Born in California, Diana Khoi Nguyen is currently a PhD candidate in creative writing at the University of Denver. Her poems appear or are forthcoming in Poetry, American Poetry Review, PEN America, The Iowa Review, and elsewhere.
Here, she talks about the pleasures of cooking a perfect meal, late-night egg-in-hole, and cheap pizza with milk.
On her all-time favorite meal:
I’ve had so many life-affirming, memorable and eye-closing meals, but the one that I think of with value is the dinner I made for my thirtieth birthday while I was at a writing residency in the south of France just last year. (I know, my life is just filled with trauma and gloom. How it is that I’ve been lucky in gustatory and writerly ways, I’m not sure, but I am absolutely grateful for the opportunities conferred to me. It is such a gift to be alive.)
Before I describe this meal, I must first state that I’m not big on birthdays, but I do designate the unremarkable measurable for solitude, champagne, and cake. And all of the above in large quantities. My thirtieth birthday was to be no different, except this time I had the bounty of both the Provence and Mediterranean at my disposal.
On that fateful day, I woke up early, grabbed my woven basket and arrived at the biweekly farmer’s market in the town center. I went to my meat monsieur, a man in a butcher-shop-converted-traveling-van complete with display and chopping block counters. Never have I studied French, so I pointed at the skinned rabbit hanging from a hook (complete with both eyes intact) and said, “Lapin, s’il vous plaît.” He held up the naked creature. I nodded my head. Then I made the motion of chopping with my hands in the universal language that expressed: Please hack that bunny into pieces for me.
Next, I filled a weighing basket with verdant haricot verts, squash blossoms, and fragrant lemons from my preferred produce stand.
I always saved my favorite stop for last: the cheese and egg station. Here, my favorite fromage—brillat-savarin, some creme fraiche, recently churned butter, and eggs with yolks deeply orange.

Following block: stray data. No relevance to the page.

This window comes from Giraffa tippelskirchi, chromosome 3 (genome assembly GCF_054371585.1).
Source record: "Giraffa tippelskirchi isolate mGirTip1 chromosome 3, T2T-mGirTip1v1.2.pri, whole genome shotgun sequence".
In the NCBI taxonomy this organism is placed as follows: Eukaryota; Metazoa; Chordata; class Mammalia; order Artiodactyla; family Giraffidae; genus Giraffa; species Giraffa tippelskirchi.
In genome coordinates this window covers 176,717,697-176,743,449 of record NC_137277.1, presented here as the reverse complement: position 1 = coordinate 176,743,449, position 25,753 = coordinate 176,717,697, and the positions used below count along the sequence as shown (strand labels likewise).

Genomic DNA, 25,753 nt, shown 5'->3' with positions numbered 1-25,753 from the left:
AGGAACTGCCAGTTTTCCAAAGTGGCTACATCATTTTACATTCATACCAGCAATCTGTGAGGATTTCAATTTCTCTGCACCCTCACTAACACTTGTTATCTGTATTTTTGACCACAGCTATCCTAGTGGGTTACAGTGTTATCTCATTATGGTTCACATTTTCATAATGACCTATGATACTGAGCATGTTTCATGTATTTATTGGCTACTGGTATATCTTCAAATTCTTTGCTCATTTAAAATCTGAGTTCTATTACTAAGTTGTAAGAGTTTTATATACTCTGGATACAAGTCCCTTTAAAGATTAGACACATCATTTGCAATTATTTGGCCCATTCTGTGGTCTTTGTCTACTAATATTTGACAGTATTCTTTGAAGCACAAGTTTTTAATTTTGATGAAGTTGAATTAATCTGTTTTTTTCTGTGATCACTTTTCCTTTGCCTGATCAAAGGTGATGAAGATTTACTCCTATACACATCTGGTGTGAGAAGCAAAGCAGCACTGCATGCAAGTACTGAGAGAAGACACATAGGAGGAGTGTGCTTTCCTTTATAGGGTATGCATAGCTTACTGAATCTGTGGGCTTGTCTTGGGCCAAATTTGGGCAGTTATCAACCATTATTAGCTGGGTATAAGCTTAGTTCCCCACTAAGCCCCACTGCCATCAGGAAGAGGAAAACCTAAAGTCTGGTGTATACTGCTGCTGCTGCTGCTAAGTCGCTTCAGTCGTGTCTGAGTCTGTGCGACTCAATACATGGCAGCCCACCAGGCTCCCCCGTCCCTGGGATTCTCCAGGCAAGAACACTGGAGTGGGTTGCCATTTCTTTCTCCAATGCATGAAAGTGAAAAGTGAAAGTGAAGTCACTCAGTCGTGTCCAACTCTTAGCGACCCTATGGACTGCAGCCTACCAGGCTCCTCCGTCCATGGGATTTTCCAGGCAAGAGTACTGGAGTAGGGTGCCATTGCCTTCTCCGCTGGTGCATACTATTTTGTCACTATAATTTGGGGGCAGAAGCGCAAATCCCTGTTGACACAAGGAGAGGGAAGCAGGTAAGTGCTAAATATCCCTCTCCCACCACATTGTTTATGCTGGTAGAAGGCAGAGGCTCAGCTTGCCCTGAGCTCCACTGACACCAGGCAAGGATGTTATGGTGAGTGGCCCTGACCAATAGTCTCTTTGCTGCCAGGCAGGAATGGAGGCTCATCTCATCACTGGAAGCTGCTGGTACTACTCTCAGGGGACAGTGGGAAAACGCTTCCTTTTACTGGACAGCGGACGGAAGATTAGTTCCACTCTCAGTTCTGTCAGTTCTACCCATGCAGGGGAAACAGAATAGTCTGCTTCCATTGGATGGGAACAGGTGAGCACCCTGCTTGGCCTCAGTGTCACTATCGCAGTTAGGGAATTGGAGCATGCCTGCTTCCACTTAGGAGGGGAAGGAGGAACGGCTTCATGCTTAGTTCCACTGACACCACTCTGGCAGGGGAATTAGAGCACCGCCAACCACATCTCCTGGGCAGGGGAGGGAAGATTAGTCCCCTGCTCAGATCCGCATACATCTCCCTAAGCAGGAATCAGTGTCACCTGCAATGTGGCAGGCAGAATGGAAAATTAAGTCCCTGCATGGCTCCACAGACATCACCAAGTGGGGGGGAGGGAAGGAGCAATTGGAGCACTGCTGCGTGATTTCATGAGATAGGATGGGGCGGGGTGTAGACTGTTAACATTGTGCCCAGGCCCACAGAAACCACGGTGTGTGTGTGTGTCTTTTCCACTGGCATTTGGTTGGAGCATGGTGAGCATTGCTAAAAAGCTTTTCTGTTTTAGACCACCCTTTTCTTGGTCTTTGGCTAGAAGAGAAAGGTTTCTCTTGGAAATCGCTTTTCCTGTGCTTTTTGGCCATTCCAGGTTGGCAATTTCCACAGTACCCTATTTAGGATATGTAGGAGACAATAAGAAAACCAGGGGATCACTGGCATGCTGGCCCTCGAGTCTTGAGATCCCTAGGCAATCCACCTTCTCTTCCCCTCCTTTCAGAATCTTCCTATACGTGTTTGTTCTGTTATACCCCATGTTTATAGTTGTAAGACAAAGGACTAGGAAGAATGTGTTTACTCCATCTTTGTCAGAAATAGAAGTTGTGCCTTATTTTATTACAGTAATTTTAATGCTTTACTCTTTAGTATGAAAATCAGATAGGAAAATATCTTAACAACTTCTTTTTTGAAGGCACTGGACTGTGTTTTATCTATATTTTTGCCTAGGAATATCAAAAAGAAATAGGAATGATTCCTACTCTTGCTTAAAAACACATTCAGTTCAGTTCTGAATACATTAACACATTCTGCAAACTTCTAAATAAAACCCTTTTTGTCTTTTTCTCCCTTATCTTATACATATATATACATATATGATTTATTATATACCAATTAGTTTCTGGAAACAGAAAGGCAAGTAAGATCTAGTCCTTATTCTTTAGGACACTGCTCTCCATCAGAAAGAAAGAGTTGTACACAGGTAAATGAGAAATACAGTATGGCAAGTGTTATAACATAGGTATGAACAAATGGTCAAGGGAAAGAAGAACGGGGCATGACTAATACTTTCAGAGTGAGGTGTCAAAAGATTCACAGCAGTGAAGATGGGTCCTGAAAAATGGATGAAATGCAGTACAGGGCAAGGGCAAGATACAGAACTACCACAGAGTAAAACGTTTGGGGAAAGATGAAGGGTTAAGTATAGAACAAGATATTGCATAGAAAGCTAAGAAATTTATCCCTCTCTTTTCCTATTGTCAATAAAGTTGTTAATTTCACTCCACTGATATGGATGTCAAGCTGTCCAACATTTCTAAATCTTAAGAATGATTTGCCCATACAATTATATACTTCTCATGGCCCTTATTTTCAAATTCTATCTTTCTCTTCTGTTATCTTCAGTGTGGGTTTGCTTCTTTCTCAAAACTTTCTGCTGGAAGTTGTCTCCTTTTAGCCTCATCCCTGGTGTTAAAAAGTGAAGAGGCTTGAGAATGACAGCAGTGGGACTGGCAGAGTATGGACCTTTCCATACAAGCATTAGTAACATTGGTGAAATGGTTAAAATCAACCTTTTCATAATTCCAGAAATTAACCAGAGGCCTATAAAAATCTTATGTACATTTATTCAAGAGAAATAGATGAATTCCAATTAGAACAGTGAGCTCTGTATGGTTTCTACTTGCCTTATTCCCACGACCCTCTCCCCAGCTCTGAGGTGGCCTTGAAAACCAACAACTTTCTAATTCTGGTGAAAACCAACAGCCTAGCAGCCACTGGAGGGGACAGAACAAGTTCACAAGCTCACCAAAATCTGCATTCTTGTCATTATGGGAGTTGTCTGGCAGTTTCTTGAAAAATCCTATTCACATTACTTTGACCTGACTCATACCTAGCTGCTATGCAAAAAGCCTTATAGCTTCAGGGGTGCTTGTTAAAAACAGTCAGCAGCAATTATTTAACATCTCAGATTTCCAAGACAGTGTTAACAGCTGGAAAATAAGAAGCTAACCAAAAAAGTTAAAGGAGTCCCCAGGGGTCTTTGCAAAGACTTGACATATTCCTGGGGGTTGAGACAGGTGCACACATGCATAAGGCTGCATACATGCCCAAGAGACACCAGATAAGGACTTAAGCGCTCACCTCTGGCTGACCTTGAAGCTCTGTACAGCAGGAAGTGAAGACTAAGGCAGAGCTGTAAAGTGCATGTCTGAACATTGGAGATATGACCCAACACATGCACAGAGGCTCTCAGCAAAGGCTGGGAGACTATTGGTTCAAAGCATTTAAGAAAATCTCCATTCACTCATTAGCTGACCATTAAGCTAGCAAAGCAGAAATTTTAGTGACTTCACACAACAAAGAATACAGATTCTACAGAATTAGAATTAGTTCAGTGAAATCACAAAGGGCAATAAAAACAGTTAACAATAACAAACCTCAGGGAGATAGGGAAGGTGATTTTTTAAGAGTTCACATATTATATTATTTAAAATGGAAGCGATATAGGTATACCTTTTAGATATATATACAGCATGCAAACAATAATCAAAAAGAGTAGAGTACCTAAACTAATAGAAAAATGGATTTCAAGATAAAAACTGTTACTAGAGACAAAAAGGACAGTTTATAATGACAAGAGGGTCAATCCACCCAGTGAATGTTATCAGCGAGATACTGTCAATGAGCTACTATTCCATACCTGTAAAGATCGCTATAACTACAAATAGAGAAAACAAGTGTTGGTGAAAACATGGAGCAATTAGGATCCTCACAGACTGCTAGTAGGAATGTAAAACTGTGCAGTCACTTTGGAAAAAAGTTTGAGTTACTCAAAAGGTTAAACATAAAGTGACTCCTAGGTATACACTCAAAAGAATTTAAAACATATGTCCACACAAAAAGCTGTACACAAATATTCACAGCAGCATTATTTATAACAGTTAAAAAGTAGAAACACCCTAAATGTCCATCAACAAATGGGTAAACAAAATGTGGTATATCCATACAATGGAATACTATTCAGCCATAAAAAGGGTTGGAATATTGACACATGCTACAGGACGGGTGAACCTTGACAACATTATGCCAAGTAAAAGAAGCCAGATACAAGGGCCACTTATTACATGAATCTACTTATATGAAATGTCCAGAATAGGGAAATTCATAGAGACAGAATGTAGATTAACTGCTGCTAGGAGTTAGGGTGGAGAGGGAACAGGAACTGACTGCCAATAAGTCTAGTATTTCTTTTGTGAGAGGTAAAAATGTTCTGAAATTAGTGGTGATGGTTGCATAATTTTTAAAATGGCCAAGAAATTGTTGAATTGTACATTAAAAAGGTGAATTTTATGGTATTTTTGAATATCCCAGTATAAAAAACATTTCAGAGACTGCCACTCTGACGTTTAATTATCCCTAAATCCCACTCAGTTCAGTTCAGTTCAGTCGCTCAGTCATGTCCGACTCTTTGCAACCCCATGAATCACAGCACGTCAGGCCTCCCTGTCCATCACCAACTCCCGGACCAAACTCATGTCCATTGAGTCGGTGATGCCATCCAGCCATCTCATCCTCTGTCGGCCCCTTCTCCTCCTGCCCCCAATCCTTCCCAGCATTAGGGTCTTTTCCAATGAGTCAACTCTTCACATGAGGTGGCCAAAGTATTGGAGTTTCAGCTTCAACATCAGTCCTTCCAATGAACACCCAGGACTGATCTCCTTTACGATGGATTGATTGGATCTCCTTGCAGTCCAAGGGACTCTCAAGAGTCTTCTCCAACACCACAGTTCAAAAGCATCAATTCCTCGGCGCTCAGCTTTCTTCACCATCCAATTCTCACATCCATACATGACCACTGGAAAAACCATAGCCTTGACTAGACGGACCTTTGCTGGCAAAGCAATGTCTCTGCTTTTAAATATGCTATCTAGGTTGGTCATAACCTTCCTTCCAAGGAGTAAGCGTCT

While my palate is not new to rabbit, I had never cooked the critter. But I did find a recipe and used regional ingredients in the preparation and cooking of it. The creme fraiche marinade infused a rich moisture to the meat; I grilled it stovetop. Everything shone through: the garlic, dijon, herbes de provence—and highlighted the flavor of the protein. It was tremendous.
With the lapin, I also seared some haricot verts with slivered garlic and mint, and deep fried squash blossoms stuffed with fresh herbed ricotta and goat cheese, and finished the meal with a bright tarte au citron.
Somehow, everything turned out well seasoned, unburnt, and wildly delicious. I ate each course at a table by the open window in my apartment, looking out at the lighthouse, harbor, the rouge sunset over Cap Canaille. I thought about my life at that moment, the simplicity of it, the sheer joy of being alive, alone—and thought also about the absences. I had done myself a gift I never give—care and attention to my own happiness, and I reveled in the moment, and have striven to sustain that moment ever since.
On what the light looks like during her favorite meal of the day:
It is indirect, but bright, filtered leaf- and branch-light. Like the middle of a morning, or of an afternoon, when the world is flush from dreams or play. I think lunch universally has to be my favorite meal of the day, in any place.
On snacking while writing:
Never! I can’t eat and write, or multitask my bodily functions in this way. Also, I don’t know how to snack (a deficiency I attribute to lax snacking laws as a child in which I was permitted to eat anything, in any amount, any time of the day, so long as I had the urge. Which may or may not explain my monstrous appetite most of the time). Because of this, I do not keep snackables inside the home, mostly because they’d be consumed in the minutes after entering my home.
But in rare luxurious moments, I would snack on a sumptuous plate of cheese and cured meats, pickled items, honeycomb, pear/plum jam or fresh figs, thin crackers (or a crusty baguette or Tartine Bakery walnut levain slice), and perfectly ripe honey crisp apple slices.
On her go-to late-night snack:
An egg-in-hole with the bread toasted stove-top in a generous amount of perfectly salted butter. I could eat these in infinite amounts. Hole and all.
On her food quirks:
I grew up with a mother who dipped day-old baguettes into glasses of whole milk. Which then morphed into my preference of eating cheap pizza with milk. Which usually renders faces of disgust in those with whom I share this habit.
On her final meal request:
This is the worst question for someone who loves to eat! How could I choose one meal, let alone a last meal! I can answer it in this way: I always crave Sichuan cuisine, especially dishes like Chengdu Taste’s boiled fish with green pepper sauce, or really, any of the dishes from Mission Chinese Food—but just last week I had a new favorite: crisp fried intestines with celery, jalapeños and peppers. I always want to eat these spicy, mouth-numbing dishes. Heat to carry me through the end of times.
I would want to eat this meal with the few whom I love who also love to eat offal and fire. They know who they are.